|Coffee filter magic.|
I started by scooping the biggest chunks of veggies/chicken bits into the strainer with a slotted flat spooney thing (what are those things called?). Then I used a ladle to start pouring the liquid over the whole pile until the pot was light enough to lift and pour easily, trying to keep all the liquid within the confines of the coffee filter.
|Bowl #1 full, time to move on to Bowl #2. |
Strainer full of gross-looking scraps.
It totally (mostly) worked - my stock is a bit cloudy, but IMO, that's to be expected with my "no recipe, throw it in the pot" stock. But how to store my newly made gallons of stock? I don't have enough room in the freezer to do this
, so I'm making do. The plan was to use quart-size freezer bags, but it seems I only have one left. What? Where are all of my baggies? Quelle horreur!
The two cylindrical containers in the middle are freezer-safe, hold 3 cups each, and are now tucked gently into the freezer. I have no idea how much stock is in the rectangular container and the two circular ones...I'd guess a total of another 6-8 cups. Tomorrow, I'll stop by the store for more quart-size freezer bags, so I can redistribute and freeze them flat for easy storage and thawing. Marvelous.
I tasted the stock when it was still pretty hot, and the flavor was frankly weaker than I'd hoped. I probably should've salted it, or used less water, or used stronger-tasting veggies or something. But it's my first batch, and it'll probably get more concentrated, flavor-wise, after some time in the freezer? Besides, stock is just the first step in making soups and risottos and all sorts of delicious things that get more spice and flavor added when you cook it, so I'm not too worried.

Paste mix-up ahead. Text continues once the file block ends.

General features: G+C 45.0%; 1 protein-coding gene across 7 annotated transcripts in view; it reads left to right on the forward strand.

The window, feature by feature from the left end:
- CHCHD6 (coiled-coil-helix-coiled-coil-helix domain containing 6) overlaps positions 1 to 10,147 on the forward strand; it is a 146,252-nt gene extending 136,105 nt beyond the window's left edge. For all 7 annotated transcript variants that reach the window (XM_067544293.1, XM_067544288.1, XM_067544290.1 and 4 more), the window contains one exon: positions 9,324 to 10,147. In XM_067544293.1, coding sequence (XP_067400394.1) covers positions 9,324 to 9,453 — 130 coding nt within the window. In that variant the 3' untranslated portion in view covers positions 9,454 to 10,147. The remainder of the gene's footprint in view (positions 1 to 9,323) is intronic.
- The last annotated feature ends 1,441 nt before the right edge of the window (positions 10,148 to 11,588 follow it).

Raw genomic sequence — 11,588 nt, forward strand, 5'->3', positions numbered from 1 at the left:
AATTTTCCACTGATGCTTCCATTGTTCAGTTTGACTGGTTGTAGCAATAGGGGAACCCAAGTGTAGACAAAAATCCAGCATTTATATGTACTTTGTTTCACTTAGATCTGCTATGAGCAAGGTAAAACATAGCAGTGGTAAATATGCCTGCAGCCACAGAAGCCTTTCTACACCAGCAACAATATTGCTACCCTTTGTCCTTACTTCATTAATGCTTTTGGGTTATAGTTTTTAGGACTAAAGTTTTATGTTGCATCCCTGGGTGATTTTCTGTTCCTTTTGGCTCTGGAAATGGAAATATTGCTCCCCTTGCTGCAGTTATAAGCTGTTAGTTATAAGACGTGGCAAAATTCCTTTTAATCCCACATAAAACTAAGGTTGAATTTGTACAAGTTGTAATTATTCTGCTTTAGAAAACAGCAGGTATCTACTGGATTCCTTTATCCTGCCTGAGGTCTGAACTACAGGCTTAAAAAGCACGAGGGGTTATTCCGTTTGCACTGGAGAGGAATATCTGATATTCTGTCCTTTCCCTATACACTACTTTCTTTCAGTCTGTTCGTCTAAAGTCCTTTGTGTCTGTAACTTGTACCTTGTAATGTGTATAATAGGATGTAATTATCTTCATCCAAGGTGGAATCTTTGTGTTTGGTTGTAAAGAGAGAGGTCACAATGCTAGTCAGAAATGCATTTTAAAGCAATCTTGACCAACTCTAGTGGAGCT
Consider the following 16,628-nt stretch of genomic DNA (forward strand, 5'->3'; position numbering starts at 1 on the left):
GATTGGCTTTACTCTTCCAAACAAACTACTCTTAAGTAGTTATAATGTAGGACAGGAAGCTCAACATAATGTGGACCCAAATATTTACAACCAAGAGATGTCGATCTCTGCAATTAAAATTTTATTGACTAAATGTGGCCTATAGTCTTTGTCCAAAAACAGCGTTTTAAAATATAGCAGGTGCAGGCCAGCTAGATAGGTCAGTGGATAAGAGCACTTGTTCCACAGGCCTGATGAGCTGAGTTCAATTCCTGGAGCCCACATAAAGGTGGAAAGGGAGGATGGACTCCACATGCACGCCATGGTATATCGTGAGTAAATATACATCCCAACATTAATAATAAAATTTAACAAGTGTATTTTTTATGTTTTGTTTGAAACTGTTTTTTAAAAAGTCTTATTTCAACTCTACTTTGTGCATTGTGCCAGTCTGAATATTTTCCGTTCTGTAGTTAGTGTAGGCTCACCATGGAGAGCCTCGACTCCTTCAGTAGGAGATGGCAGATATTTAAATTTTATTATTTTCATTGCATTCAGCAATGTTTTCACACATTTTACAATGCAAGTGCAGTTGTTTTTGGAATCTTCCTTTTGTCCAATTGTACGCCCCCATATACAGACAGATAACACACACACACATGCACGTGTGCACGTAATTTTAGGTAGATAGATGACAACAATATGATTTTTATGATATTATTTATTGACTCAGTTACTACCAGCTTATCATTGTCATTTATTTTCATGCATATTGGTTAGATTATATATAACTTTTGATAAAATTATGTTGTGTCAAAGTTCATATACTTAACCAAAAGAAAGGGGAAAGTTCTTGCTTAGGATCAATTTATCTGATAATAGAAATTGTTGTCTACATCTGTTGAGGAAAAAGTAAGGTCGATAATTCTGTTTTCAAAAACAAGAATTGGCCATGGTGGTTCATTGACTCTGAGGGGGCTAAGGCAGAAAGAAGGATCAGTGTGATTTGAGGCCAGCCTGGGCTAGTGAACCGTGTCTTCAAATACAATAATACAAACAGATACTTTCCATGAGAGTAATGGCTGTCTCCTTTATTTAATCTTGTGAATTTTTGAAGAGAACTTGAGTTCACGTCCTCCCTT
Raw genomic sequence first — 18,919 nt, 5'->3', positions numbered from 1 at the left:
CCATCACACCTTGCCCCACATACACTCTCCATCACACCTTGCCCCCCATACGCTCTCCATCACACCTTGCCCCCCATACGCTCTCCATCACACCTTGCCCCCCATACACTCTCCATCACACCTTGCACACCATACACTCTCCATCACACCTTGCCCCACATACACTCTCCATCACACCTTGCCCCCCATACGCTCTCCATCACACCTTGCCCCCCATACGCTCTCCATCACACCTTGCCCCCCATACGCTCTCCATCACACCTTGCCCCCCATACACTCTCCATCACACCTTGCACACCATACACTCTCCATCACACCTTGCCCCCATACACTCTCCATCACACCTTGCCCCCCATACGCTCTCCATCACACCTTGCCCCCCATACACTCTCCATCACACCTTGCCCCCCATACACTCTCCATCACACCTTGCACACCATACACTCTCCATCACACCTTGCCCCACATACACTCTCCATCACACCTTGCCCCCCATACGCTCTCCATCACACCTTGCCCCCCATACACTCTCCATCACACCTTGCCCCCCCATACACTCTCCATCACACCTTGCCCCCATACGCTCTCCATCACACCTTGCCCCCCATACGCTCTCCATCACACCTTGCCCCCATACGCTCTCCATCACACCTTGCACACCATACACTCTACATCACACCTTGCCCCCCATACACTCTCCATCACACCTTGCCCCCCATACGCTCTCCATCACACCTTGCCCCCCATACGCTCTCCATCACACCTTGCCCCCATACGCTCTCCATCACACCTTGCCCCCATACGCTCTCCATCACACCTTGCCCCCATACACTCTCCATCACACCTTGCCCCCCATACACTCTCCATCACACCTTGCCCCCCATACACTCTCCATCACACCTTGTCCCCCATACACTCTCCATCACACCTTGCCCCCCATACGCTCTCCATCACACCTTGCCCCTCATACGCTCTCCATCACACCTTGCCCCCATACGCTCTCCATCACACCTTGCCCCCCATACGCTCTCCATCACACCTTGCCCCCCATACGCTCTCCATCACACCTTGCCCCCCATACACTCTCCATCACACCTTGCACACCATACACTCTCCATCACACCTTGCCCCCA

Ed note: Before putting the three non-frozen tubs in baggies, I decided to try the "reduce by boiling" method. This method ("method" = put it in a pot and boil it until it reduces down to a flavor you like) gets rid of some of the excess water, leaving you with a more concentrated stock. Which is perfect when your stock is too watery. Easy. I took the biggest pan I had (pan = better than pot, because more surface area = faster boiling), dumped in the two circular containers, and let it go. It actually reduced TOO much, and I was left with maybe 1/4 cup of supercrazyconcentrate. To water it down a tad, I added the rectangle container and boiled THAT down, with the supercrazyconcentrate (because I didn't want to remove it from the pan). About 30 min or so later, it had reduced by about half, and I had a quart of stock-tasting liquid. Delightful! It's now in the freezer, in a quart-sized ziplock freezer bag, ready tot use...someday. I'll probably end up reducing the 6 cups of watery stock too, but I didn't feel like thawing and boiling, since it was already pretty late :)
Not bad for one day.
And oh...I lit pumpkin candles. To offset my little white pumpkin. Because even though it was toasty warm outside today, it's fall. And I'm ready, clearly.